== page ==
Honda Accord and Civic top the list of the most stolen cars in the country.
The National Insurance Crime Bureau (NICB)’s annual “Hot Wheels” report examines vehicle theft data submitted by law enforcement to the National Crime Information Center (NCIC) and determines the vehicle make, model and model year most reported stolen in 2013.
Overall, car thefts are down to their lowest point since 1967 and down 50 percent since 1991.
For 2013, the most stolen vehicles in the nation (with the total reported stolen) were:
Honda Accord (53,995)
Honda Civic (45,001)
Chevrolet Pickup (Full Size) (27,809)
Ford Pickup (Full Size) (26,494)
Toyota Camry (14,420)
Dodge Pickup (Full Size) (11,347)
Dodge Caravan (10,911)
Jeep Cherokee/Grand Cherokee (9,272)
Toyota Corolla (9,010)
Nissan Altima (8,892)
The NICB also released a list of the top 25 most stolen 2013 vehicle makes and models in calendar year 2013:
Nissan Altima (810)
Ford Fusion (793)
Ford Pickup Full Size (775)
Toyota Corolla (669)
Chevrolet Impala (654)
Hyundai Elantra (541)
Dodge Charger (536)
Chevrolet Malibu (529)
Chevrolet Cruze (499)
Ford Focus (483)
After a slight increase in 2012, the FBI predicts a reduction in national vehicle thefts of 3.2 percent when final 2013 statistics are released later this year. The peak year for vehicle thefts was 1991 with 1,661,738. If the FBI’s preliminary 2013 vehicle theft estimate holds, thefts will be under 700,000—a number not seen since 1967 and a reduction in vehicle thefts of over 50 percent since 1991.
“The drop in thefts is good news for all of us,” said NICB President and CEO Joe Wehrle. “But it still amounts to a vehicle being stolen every 45 seconds and losses of over $4 billion a year. That’s why we applaud the vehicle manufacturers for their efforts to improve anti-theft technology and pledge to continue to work with our insurance company members and law enforcement to identify and seek vigorous prosecution of the organized criminal rings responsible for so many of these thefts.”
The U.S. Department of Transportation's National Highway Traffic Safety Administration (NHTSA) released a new study that underscores the high economic toll and societal impact of motor vehicle crashes in the United States. The price tag for crashes comes at a heavy burden for Americans at $871 billion in economic loss and societal harm. This includes $277 billion in economic costs – nearly $900 for each person living in the United States based on calendar year 2010 data — and $594 billion in harm from the loss of life and the pain and decreased quality of life due to injuries.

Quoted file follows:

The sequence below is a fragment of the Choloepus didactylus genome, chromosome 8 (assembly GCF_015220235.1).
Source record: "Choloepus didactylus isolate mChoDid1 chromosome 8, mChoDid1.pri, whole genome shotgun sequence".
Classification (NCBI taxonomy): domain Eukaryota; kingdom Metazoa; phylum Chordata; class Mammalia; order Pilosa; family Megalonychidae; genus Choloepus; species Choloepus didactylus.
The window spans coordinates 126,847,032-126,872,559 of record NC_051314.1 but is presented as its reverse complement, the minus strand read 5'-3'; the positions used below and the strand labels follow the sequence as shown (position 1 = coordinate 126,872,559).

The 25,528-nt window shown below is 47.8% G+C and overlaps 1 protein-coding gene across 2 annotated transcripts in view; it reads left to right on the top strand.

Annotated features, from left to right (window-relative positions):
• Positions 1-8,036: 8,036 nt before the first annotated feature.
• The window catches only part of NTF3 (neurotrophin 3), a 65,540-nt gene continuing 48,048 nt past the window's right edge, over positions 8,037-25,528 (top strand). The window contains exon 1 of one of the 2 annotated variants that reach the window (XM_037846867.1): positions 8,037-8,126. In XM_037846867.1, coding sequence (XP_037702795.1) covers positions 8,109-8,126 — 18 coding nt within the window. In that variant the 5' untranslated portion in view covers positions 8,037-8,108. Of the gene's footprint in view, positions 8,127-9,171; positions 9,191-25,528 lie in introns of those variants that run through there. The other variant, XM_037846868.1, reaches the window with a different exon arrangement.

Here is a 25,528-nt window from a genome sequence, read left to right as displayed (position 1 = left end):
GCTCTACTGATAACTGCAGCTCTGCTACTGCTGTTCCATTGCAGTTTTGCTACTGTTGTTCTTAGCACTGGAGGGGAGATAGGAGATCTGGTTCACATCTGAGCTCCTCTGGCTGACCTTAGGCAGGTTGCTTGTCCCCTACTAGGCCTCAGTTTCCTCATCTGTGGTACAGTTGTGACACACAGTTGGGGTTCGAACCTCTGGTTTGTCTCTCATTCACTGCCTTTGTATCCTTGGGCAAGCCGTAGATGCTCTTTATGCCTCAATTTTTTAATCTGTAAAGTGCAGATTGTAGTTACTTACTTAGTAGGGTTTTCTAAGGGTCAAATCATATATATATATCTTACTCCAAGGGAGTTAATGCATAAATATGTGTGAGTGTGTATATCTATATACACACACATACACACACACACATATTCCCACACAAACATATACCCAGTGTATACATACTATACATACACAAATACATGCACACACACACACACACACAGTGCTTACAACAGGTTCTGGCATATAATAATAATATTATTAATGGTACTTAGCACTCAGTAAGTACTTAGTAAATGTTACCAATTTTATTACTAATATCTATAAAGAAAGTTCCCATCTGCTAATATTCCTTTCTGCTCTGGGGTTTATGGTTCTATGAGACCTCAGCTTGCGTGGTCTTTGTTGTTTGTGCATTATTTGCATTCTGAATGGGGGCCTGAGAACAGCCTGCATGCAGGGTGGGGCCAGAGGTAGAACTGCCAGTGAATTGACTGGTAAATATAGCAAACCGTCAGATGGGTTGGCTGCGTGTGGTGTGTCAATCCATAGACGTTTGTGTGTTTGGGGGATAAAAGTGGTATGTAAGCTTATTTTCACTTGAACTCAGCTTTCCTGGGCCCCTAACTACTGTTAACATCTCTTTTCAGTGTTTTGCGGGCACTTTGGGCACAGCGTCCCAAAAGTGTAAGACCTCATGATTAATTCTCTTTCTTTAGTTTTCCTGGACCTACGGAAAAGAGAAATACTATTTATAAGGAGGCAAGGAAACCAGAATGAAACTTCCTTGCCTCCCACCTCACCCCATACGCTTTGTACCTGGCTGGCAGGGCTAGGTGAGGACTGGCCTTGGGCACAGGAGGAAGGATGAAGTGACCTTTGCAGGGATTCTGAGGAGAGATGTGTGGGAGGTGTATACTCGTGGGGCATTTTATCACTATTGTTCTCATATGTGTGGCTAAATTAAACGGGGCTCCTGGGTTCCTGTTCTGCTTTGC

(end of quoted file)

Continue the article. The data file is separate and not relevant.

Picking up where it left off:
Behavioral factors contributing to the huge price-tag of roadway crashes based on the 32,999 fatalities, 3.9 million non-fatal injuries and 24 million damaged vehicles include:
Drunk Driving: Crashes caused by drivers under the influence of alcohol accounted for 18 percent of the total economic loss due to motor vehicle crashes and cost the nation $49 billion.
Speeding: Crashes involving a speeding vehicle traveling over the posted speed limit or too fast for conditions accounted for 21 percent of the total economic loss and cost the nation $59 billion.
Distraction: Crashes involving a distracted driver accounted for 17 percent of the total economic loss and cost the nation $46 billion.
Pedestrians and Bicyclists: Crashes involving pedestrians and bicyclists accounted for 7 percent of the total economic loss and cost the nation $19 billion.
The economic cost of motor vehicle crashes in the U.S. is the equivalent of 1.9 percent of the $14.96 trillion Gross Domestic Product (GDP) in 2010. Factors contributing to the price tag include productivity losses, property damage, medical and rehabilitation costs, congestion costs, legal and court costs, emergency services, insurance administration costs, and the costs to employers, among others. Overall, nearly 75 percent of these costs are paid through taxes, insurance premiums, and congestion related costs such as travel delay, excess fuel consumption, and increased environmental impacts. These costs, borne by society rather than individual crash victims, totaled over $200 billion.
Good, bad or nonexistent, a customer's credit score still matters when shopping for car insurance. The impact doesn't always remain equal across geographies or insurers. That's the general finding of a new report from personal finance site WalletHub, which set out to make sense of the whole issue in its 2014 Credit Score vs. Car Insurance study. The goal was to determine how transparent insurers are being about their use of credit score information, how big of a role the data plays in underwriting decisions and how scores are impacting policy premiums on a state-by state basis. Click here to read the findings from WalletHub's study.
From our offices in Weatherford, Texas, we serve clients anywhere in the State of Texas, though the following areas are geographically closest to us: the counties of Dallas, Tarrant, Denton, Wise, Johnson, Parker and Hood and the cities of Arlington, Bedford, Brock, Burleson, Cleburne, Colleyville, Coppell, Dallas, Decatur, Euless, Fort Worth, Frisco, Granbury, Grapevine, Hurst, Keller, Mansfield, Millsap, Mineral Wells, North Richland Hills, Southlake, Watauga, Weatherford, and White Settlement.